We also discovered that despite our mild prejudice (let’s say we did not expect much from the city), Los Angeles has a lot of extraordinary architecture. Sure, you won’t find medieval beguinages, but the 20th century architecture is incredibly impressive.

There is a scene in Marc Web’s film (500) Days of Summer, where Tom Hansen, the protagonist, is walking down the street with a girl he likes, showing her the architecture of the city – “There’s so much beauty here. Sure the street level isn’t much to look at, but if you look up…” – he points at the building they’re passing – “The  Fine Arts Building. Guys who designed this, Walker and Eisner, are two of my favourites.” Cut to the next scene, Tom and Summer are sitting on a bench in Angels Knoll Park at 356 South Olive Avenue, and Tom is pointing at pre-war buildings, including the Continental, LA’s first skyscraper built in 1904 – “There’s a lot of beautiful stuff here too though. I just wish people would notice it more”.

I personally don’t think it’s so hard to notice the beauty in Downtown LA. Several of the buildings have made their way into films – the Bradbury Building (1893), for instance, featured in the iconic Blade Runner, as did the Union Station (1939). The Art Deco architecture can be found in many countries around the world, but the US is probably the only place where you have giant several-story high Art Deco mansions. And then there are theatres, many of which still operate as cinemas – and have been used as film locations too. Located on Sunset Drive, Vista Theatre from 1923 featured in True Romance; Aero Theater (1940) played in Donnie Darko; Fox Bruin Theater (1937) is where Sharon Tate watches the premiere of The Wrecking Crew in Tarantino’s Once Upon a time in Hollywood. And museums – there’s LACMA, the largest museum in the western United States, which holds more than 150,000 works spanning the history of art from ancient times to the present. There’s The Broad, which is famous not just for great art but also architecture – the building cost $140 million to make. A few minutes away from The Broad there’s MOCA, the only artist-founded museum in Los Angeles, and Walt Disney Concert Hall which was designed by Frank Gehry. And there’s the Getty Centre, worth $1.3 billion, which at the time of my visit had 6 current exhibitions on top of its incredible permament collection (which includes 17th century Dutch paintings).

Many iconic sites have incredible views, such as the Getty or The Griffith Observatory, the latter being also a fantastic starting point for hiking. Which brings me to another point – walking in LA the city is already very pleasant, but walking in LA nature takes that pleasure to another level. Nature in California is at one’s fingertips and most hiking trails are suitable for absolute beginners.

But it is true that cars are still the default use of transport, with 3 out of 4 commuters driving to work – or getting stuck on the congested motorways (the city is as famous for its traffic congestion as for the iconic Hollywood Sign). Ironically, according to Matt Novak, back in 20s, the automobile was seen by many as the progressive solution to the transportation problems. And so it was the Roaring Twenties that set Los Angeles on the path to become a car-oriented metropolis, with a labyrinth of motorways and cars that crisscross the “72 suburbs in search of a city”, as Dorothy Parker put it.

And many people just love driving for the sake of it. In his book, Lawrence Weschler describes an interview with artist Robert Iwin who said: “To ride around in a car in Los Angeles has become like one of my greatest pleasures. I’d rather be doing that than anything else I can think of.”

When we visited Union Station, which is an absolute stunning building, it was disheartening to see how few trains run per day. Is there a chance for LA to cut down on the car traffic? Maybe. But without solid investment in public transport and cycling infrastructure, this is unlikely.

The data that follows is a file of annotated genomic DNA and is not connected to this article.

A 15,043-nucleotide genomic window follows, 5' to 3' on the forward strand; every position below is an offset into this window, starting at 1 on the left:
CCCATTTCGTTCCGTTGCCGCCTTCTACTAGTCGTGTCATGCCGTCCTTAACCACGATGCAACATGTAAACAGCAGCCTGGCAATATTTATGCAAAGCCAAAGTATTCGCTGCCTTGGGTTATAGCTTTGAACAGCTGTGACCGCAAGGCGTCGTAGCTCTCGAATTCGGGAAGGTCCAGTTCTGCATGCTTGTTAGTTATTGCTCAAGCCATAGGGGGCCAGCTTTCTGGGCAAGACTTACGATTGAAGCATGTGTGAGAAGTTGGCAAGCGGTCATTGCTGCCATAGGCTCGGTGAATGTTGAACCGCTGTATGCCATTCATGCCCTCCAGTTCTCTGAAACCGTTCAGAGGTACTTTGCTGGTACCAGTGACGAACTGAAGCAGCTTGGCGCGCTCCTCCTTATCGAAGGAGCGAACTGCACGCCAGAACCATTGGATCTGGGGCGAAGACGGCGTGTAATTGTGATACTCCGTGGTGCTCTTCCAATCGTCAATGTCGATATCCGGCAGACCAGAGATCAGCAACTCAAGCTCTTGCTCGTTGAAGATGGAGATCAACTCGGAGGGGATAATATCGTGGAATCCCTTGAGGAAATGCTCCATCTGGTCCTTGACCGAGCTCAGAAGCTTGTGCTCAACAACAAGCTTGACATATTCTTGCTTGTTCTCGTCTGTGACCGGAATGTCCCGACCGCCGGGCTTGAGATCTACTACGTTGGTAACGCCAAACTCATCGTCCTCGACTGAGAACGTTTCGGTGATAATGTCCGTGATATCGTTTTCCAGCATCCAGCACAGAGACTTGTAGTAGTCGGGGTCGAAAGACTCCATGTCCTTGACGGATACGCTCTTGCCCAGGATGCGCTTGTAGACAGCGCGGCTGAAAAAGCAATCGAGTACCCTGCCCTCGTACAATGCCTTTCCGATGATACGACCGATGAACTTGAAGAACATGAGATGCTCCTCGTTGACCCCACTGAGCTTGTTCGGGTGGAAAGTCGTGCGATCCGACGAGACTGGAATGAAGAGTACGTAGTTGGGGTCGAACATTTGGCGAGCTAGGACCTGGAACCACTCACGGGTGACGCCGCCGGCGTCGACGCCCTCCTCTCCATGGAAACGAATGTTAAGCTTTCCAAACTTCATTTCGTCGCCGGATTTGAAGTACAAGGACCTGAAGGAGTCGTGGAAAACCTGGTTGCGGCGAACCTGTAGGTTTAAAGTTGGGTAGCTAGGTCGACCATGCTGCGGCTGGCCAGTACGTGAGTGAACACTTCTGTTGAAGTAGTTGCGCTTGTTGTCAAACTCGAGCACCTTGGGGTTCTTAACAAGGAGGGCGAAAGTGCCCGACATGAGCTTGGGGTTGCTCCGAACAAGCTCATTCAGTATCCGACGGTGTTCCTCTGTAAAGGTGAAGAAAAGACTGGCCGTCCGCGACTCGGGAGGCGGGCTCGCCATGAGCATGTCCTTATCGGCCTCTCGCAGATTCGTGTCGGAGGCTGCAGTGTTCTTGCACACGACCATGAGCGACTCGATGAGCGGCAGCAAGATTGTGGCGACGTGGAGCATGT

2 Compton ain’t Hollywood

We arrived at the LAX airport on a Wednesday evening absolutely exhausted. We hadn’t slept in 24 hours because the plan was to go to sleep at our destination to help our bodies adjust to the local timezone (and it worked). Our introduction to the City of Angels was a gritty airport and a hopeless search for a shuttle bus to take us to the car rental in Inglewood. When we finally got there, we spent a fair amount of time choosing a car and then, using a phone torch, photographing all the scratches and bumps, and once that was done, we finally set off to our motel in Koreatown. We were halfway to our destination when we noticed a hole in the windscreen, so we had to return to Inglewood and do the whole process again. We thus spent an hour driving in one of the dodgiest areas of Los Angeles, desperate for rest and sleep.

Now, in many cities, dodgy areas are marked by architecture and urban planning. When I lived in Amadora, Portugal, the roughest area called Cova da Moura which I had visited a couple of times is distinguishable even on Google Maps, its street layout is so messy and chaotic in comparison to the orderly layout in surrounding neighbourhoods. In London, Tower Hamlets (97 crimes per 1,000 people) is known for decaying brutalist tower blocks (remember Grenfell Tower?). In Warsaw, apart from poorly designed post-war high-rise blocks, the worst areas have dilapidated tenement buildings from before the war; there are streets where one could shoot a war film without having to do much set dressing. But in LA, the no-go areas are deceptively unobtrusive. I can now understand the dialogue between Ordell and Louis in Tarantino’s Jackie Brown, when Ordell is telling his friend about one of his employees, a girl named Sheronda:

Ordell: Took her to my house in Compton, told her it was Hollywood.
Louis: She believed you?
Ordell: Hell, yeah. To her dumb country ass, Compton is Hollywood. Close as she’s ever been, anyway.

While its crime rate has decreased since the 1990s and 2000s (in 2005, Compton had the highest murder rate in the country), the neighbourhood still has a reputation for gun violence, drug activity, poverty, and violent crime.

But Compton is not the only troublesome place. According to the Los Angeles Police Department, the city is home to 45,000 gang members, organized into 450 gangs. As I’m writing this, three people have been recently killed and at least four injured in a shooting in Los Angeles. This was the third mass shooting in California since January 21, when a gunman entered a dance studio in Monterey Park, in metro Los Angeles, and killed 11 people. When you look at the map on, the city is mostly orange and red. Green spots are few and far between.